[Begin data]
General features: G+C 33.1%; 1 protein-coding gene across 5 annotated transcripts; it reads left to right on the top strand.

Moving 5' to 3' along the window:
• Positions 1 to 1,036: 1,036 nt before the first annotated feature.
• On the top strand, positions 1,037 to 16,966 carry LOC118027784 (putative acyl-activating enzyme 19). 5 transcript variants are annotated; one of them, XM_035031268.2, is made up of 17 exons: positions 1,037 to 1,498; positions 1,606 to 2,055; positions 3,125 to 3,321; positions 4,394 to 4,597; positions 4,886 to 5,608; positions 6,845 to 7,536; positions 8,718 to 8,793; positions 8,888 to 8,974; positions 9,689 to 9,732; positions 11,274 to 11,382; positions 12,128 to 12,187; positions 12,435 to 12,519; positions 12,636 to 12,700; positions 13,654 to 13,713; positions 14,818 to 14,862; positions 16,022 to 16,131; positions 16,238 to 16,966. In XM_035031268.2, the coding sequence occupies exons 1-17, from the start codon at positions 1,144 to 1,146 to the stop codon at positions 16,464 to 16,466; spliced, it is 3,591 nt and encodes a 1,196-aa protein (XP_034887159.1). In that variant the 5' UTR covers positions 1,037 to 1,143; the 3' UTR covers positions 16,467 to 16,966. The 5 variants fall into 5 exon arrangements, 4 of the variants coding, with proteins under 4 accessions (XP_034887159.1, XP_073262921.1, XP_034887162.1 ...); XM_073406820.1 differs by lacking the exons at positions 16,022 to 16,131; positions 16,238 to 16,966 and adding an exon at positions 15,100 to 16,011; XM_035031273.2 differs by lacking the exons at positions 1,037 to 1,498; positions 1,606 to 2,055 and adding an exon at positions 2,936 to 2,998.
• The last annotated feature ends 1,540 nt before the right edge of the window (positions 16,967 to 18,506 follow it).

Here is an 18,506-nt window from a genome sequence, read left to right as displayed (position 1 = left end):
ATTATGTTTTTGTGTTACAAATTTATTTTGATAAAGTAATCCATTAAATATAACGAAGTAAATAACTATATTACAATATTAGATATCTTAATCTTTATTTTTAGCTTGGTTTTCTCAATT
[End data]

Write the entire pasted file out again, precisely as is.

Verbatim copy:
General features: G+C 33.1%; 1 protein-coding gene across 5 annotated transcripts; it reads left to right on the top strand.

Moving 5' to 3' along the window:
• Positions 1 to 1,036: 1,036 nt before the first annotated feature.
• On the top strand, positions 1,037 to 16,966 carry LOC118027784 (putative acyl-activating enzyme 19). 5 transcript variants are annotated; one of them, XM_035031268.2, is made up of 17 exons: positions 1,037 to 1,498; positions 1,606 to 2,055; positions 3,125 to 3,321; positions 4,394 to 4,597; positions 4,886 to 5,608; positions 6,845 to 7,536; positions 8,718 to 8,793; positions 8,888 to 8,974; positions 9,689 to 9,732; positions 11,274 to 11,382; positions 12,128 to 12,187; positions 12,435 to 12,519; positions 12,636 to 12,700; positions 13,654 to 13,713; positions 14,818 to 14,862; positions 16,022 to 16,131; positions 16,238 to 16,966. In XM_035031268.2, the coding sequence occupies exons 1-17, from the start codon at positions 1,144 to 1,146 to the stop codon at positions 16,464 to 16,466; spliced, it is 3,591 nt and encodes a 1,196-aa protein (XP_034887159.1). In that variant the 5' UTR covers positions 1,037 to 1,143; the 3' UTR covers positions 16,467 to 16,966. The 5 variants fall into 5 exon arrangements, 4 of the variants coding, with proteins under 4 accessions (XP_034887159.1, XP_073262921.1, XP_034887162.1 ...); XM_073406820.1 differs by lacking the exons at positions 16,022 to 16,131; positions 16,238 to 16,966 and adding an exon at positions 15,100 to 16,011; XM_035031273.2 differs by lacking the exons at positions 1,037 to 1,498; positions 1,606 to 2,055 and adding an exon at positions 2,936 to 2,998.
• The last annotated feature ends 1,540 nt before the right edge of the window (positions 16,967 to 18,506 follow it).

Here is an 18,506-nt window from a genome sequence, read left to right as displayed (position 1 = left end):
ATTATGTTTTTGTGTTACAAATTTATTTTGATAAAGTAATCCATTAAATATAACGAAGTAAATAACTATATTACAATATTAGATATCTTAATCTTTATTTTTAGCTTGGTTTTCTCAATT